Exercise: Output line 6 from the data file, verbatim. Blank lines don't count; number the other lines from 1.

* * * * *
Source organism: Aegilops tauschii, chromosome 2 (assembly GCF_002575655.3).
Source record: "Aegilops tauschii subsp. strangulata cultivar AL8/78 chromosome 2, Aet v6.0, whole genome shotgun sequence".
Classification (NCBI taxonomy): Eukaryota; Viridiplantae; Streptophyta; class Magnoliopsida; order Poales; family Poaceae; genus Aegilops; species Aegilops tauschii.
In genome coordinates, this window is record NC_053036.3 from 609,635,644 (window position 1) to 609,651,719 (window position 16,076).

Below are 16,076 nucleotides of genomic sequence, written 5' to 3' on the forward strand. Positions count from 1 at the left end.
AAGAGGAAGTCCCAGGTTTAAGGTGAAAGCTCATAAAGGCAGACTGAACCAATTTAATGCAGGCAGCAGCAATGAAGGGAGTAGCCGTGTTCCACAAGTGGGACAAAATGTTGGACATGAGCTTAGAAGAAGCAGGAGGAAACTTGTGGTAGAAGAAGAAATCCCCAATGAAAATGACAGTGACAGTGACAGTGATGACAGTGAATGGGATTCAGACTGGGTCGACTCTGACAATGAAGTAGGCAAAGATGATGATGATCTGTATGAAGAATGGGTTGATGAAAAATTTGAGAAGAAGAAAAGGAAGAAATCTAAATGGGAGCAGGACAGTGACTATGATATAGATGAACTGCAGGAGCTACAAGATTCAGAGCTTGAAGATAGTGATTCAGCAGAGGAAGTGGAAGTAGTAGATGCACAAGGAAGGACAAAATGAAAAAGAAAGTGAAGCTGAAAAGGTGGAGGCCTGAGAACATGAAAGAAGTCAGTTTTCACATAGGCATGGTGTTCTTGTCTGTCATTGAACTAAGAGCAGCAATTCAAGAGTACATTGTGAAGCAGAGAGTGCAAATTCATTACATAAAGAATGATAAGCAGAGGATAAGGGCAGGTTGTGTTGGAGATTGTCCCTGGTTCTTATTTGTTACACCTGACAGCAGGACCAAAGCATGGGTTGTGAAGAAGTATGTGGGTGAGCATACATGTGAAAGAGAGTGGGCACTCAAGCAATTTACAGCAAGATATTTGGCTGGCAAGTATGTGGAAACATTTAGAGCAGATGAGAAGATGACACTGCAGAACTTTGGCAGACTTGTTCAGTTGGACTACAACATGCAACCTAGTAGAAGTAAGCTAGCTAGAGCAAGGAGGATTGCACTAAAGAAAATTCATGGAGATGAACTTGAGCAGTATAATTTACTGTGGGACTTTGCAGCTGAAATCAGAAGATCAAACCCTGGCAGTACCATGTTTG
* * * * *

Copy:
AAGAGGAAGTCCCAGGTTTAAGGTGAAAGCTCATAAAGGCAGACTGAACCAATTTAATGCAGGCAGCAGCAATGAAGGGAGTAGCCGTGTTCCACAAGTGGGACAAAATGTTGGACATGAGCTTAGAAGAAGCAGGAGGAAACTTGTGGTAGAAGAAGAAATCCCCAATGAAAATGACAGTGACAGTGACAGTGATGACAGTGAATGGGATTCAGACTGGGTCGACTCTGACAATGAAGTAGGCAAAGATGATGATGATCTGTATGAAGAATGGGTTGATGAAAAATTTGAGAAGAAGAAAAGGAAGAAATCTAAATGGGAGCAGGACAGTGACTATGATATAGATGAACTGCAGGAGCTACAAGATTCAGAGCTTGAAGATAGTGATTCAGCAGAGGAAGTGGAAGTAGTAGATGCACAAGGAAGGACAAAATGAAAAAGAAAGTGAAGCTGAAAAGGTGGAGGCCTGAGAACATGAAAGAAGTCAGTTTTCACATAGGCATGGTGTTCTTGTCTGTCATTGAACTAAGAGCAGCAATTCAAGAGTACATTGTGAAGCAGAGAGTGCAAATTCATTACATAAAGAATGATAAGCAGAGGATAAGGGCAGGTTGTGTTGGAGATTGTCCCTGGTTCTTATTTGTTACACCTGACAGCAGGACCAAAGCATGGGTTGTGAAGAAGTATGTGGGTGAGCATACATGTGAAAGAGAGTGGGCACTCAAGCAATTTACAGCAAGATATTTGGCTGGCAAGTATGTGGAAACATTTAGAGCAGATGAGAAGATGACACTGCAGAACTTTGGCAGACTTGTTCAGTTGGACTACAACATGCAACCTAGTAGAAGTAAGCTAGCTAGAGCAAGGAGGATTGCACTAAAGAAAATTCATGGAGATGAACTTGAGCAGTATAATTTACTGTGGGACTTTGCAGCTGAAATCAGAAGATCAAACCCTGGCAGTACCATGTTTG